Vice President Joe Biden said Monday that Mexico's three main presidential candidates share a vision of continued close cooperation with Washington, and used his brief visit south of the border to also knock down talk of drug legalization in the region.
Biden's two-day trip to Mexico and Honduras comes amid calls by many of the region's leaders to discuss decriminalizing drugs as a way to ease a vicious war on cartels that has left Latin America bloodied.
"It's worth discussing, but there is no possibility the Obama/Biden administration will change its policy on (drug) legalization," he said after meeting with President Felipe Calderon.
But the main purpose of his visit was to meet with the contenders in Mexico's July 1 presidential elections to get a feel for future U.S.-Mexico relations.
The U.S. has enjoyed an unprecedented level of cooperation with Calderon, whose administration has received hundreds of millions of dollars to wage a heavily militarized fight against drug cartels. Drug-related violence has killed at least 47,515 people in Mexico from December 2006, when Calderon launched his first anti-cartel offensive, through September 2011.
Biden met Monday with Enrique Pena Nieto of the Institutional Revolution Party; Josefina Vazquez Mota of the ruling National Action Party; and Andres Manuel Lopez Obrador of the left-leaning Democratic Revolution Party. Calderon is not allowed to run again.
Recent polls show a tightening race with Pena Nieto ahead, followed by Vazquez Mota and Lopez Obrador.
When asked whether he had sensed any significant differences among the candidates with regards to cooperation with the United States, Biden answered simply, "No."
"I'm not being flip, but no," he said, before leaving a brief and unscheduled press conference at the end of a day of meetings.
Calderon's allies have accused Pena Nieto's PRI party of maintaining ties to drug-traffickers and wanting to relent in the fight against cartels.
Pena Nieto said he told Biden that the PRI, which ruled Mexico for more than 70 years before being ousted by the PAN, is committed to the fight against organized crime.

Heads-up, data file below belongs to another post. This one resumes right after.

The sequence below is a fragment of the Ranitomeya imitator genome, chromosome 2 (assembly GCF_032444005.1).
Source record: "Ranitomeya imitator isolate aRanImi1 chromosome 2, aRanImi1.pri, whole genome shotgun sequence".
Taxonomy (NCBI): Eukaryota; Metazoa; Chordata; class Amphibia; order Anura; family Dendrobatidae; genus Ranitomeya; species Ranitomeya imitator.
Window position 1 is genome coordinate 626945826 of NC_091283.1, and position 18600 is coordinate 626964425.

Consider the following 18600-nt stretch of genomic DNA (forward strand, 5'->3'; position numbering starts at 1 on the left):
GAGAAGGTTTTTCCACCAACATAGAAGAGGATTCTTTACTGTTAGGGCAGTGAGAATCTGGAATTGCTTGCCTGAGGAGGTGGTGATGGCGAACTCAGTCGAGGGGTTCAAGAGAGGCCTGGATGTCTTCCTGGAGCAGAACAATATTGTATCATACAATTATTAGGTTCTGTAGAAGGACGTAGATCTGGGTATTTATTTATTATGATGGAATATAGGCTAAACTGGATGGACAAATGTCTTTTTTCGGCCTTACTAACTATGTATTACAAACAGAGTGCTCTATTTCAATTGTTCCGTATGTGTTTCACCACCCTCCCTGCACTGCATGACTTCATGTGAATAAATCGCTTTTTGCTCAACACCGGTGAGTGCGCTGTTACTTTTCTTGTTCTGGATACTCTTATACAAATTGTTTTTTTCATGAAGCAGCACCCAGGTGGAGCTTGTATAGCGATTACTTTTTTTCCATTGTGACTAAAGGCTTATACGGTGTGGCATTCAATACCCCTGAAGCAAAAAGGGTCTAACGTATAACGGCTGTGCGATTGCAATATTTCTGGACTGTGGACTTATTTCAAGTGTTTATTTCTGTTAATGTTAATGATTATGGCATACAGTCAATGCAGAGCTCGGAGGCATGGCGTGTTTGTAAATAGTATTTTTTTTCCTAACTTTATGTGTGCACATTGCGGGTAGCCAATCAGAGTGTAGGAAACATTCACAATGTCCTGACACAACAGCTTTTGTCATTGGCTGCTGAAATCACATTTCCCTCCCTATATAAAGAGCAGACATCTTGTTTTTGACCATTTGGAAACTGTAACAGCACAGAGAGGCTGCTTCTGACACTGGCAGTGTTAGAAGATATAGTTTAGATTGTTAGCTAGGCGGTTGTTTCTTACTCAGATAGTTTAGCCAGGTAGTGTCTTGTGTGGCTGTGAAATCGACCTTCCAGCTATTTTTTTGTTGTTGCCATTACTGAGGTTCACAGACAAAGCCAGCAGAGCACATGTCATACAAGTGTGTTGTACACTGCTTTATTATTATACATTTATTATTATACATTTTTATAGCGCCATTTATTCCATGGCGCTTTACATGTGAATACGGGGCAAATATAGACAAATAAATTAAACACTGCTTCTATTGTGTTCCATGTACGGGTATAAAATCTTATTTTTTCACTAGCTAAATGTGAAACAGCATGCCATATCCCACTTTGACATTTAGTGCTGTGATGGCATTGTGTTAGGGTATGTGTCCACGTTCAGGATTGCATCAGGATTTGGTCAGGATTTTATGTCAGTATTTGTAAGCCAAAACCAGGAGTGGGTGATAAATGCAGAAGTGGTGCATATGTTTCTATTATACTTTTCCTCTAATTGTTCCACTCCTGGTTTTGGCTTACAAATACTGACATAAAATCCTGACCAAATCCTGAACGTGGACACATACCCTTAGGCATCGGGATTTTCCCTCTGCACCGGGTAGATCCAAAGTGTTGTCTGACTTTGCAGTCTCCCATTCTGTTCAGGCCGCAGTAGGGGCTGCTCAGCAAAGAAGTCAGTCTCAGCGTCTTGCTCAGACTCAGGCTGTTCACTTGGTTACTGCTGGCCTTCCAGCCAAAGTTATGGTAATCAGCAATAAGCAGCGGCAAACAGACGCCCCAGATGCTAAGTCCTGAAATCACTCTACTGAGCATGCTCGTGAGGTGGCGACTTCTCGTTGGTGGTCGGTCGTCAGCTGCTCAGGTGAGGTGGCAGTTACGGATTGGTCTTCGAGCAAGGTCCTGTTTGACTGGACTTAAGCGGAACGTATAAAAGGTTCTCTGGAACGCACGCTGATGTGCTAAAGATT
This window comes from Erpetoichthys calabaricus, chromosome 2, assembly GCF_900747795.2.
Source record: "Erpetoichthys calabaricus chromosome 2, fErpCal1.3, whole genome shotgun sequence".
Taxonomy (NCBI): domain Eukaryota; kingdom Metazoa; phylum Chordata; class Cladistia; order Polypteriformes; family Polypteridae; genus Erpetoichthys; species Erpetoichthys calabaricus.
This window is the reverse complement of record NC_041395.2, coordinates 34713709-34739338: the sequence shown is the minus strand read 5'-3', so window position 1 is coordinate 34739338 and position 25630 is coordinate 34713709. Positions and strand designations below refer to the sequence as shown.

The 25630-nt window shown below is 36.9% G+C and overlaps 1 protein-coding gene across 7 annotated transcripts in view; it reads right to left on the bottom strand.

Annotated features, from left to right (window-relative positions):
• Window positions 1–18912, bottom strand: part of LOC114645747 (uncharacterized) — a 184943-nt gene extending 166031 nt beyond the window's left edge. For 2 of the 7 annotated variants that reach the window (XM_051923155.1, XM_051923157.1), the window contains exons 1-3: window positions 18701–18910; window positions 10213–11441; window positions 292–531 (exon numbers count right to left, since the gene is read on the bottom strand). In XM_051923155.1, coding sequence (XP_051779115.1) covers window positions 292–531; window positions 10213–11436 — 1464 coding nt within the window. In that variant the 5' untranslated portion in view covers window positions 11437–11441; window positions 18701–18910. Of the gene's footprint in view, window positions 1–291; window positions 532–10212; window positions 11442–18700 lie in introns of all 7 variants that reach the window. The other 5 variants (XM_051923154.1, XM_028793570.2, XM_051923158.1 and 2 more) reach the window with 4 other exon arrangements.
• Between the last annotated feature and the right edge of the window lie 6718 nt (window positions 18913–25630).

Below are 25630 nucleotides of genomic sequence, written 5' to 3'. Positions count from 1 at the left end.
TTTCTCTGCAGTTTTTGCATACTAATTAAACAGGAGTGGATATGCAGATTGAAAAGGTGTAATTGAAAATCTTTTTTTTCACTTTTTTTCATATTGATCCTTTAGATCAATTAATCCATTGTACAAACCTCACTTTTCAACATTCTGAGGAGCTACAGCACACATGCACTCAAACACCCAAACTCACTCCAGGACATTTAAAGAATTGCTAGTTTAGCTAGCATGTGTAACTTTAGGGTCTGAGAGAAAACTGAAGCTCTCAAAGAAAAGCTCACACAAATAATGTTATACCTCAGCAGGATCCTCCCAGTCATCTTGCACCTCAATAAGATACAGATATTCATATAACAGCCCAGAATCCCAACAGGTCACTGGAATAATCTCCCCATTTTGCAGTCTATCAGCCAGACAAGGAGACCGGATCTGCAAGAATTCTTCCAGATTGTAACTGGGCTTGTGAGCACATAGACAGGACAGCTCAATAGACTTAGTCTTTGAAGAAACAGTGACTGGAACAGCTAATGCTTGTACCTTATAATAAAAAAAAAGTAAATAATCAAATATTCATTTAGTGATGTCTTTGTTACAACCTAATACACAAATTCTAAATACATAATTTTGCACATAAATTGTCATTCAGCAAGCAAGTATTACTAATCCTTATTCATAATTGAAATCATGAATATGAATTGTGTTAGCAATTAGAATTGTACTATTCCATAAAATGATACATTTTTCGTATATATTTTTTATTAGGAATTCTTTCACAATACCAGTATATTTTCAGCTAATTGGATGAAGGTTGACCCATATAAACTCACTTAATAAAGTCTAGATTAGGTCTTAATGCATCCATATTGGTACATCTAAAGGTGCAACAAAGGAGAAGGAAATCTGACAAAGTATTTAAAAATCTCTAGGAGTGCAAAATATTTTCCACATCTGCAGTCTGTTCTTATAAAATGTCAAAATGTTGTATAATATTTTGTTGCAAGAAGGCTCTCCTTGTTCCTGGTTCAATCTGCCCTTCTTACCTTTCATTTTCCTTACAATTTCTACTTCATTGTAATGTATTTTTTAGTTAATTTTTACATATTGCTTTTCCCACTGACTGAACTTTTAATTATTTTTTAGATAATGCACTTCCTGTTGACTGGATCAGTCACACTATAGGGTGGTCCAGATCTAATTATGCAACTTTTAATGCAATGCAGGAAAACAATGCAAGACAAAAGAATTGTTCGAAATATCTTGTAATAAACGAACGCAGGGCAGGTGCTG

"The discussion is not whether we should or shouldn't fight against it but what we can do to achieve better results," he told reporters.
Vazquez Mota, the contender for Calderon's PAN, said she brought up the need for both countries to improve the fight against money laundering.
"I told him that I will neither make a truce nor surrender in the fight against organized crime because for me the most important things is the security of all families," she said.
Lopez Obrador said that in his meeting with Biden he suggested "a new bilateral relationship with the United States based on cooperation for development."
"The problems with crime and lack of safety have their origins in the lack of welfare, and that is why it is very important that in bilateral relations, priority be given to development," said Lopez Obrador, "so that there are jobs, welfare and we can put the country on the right track and be able to decrease migration."
Biden paid a visit to the Basilica of Our Lady of Guadalupe, considered one of the most visited sanctuaries in the Roman Catholic faith. He kneeled, prayed and crossed himself before walking out of the church.
"My mother was a great devotee of the blessed mother," said Biden, a Catholic. "I would have come if there were nothing but this," he said referring to the basilica.
At a meeting earlier in the day, Calderon asked Biden for Washington to do more to halt the flow of weapons and drug money into Mexico.
Mexico's president "repeated the urgent need to strengthen actions against the trafficking of weapons into our country and money laundering," his office said in a statement.
Biden said that even in the absence of an assault rifle ban, President Barack Obama's administration was doing as much as it could to stop the flow of arms by conducting inspections of border checkpoints and requiring reporting of multiple sales of large weapons.
Biden's trip takes place amid unprecedented pressure from political and business leaders to talk about decriminalizing drugs. The presidents of Costa Rica, Guatemala, El Salvador, Colombia and Mexico have said in recent weeks they'd like to open up the discussion of legalizing drugs.
"It is a totally legitimate debate and it's worth debating in order to lay to rest some of the myths that are associated with the notion of legalization," Biden said. "The debate always occurs, understandably, in the context of serious violence that occurs with the society, particularly in societies that don't have the institutional framework and the structure to deal with organized, illicit operations."
The vice president said, however, that legalization would be unworkable "unless you are going to not only legalize but you are going to provide a government apertures for the distribution of the drugs."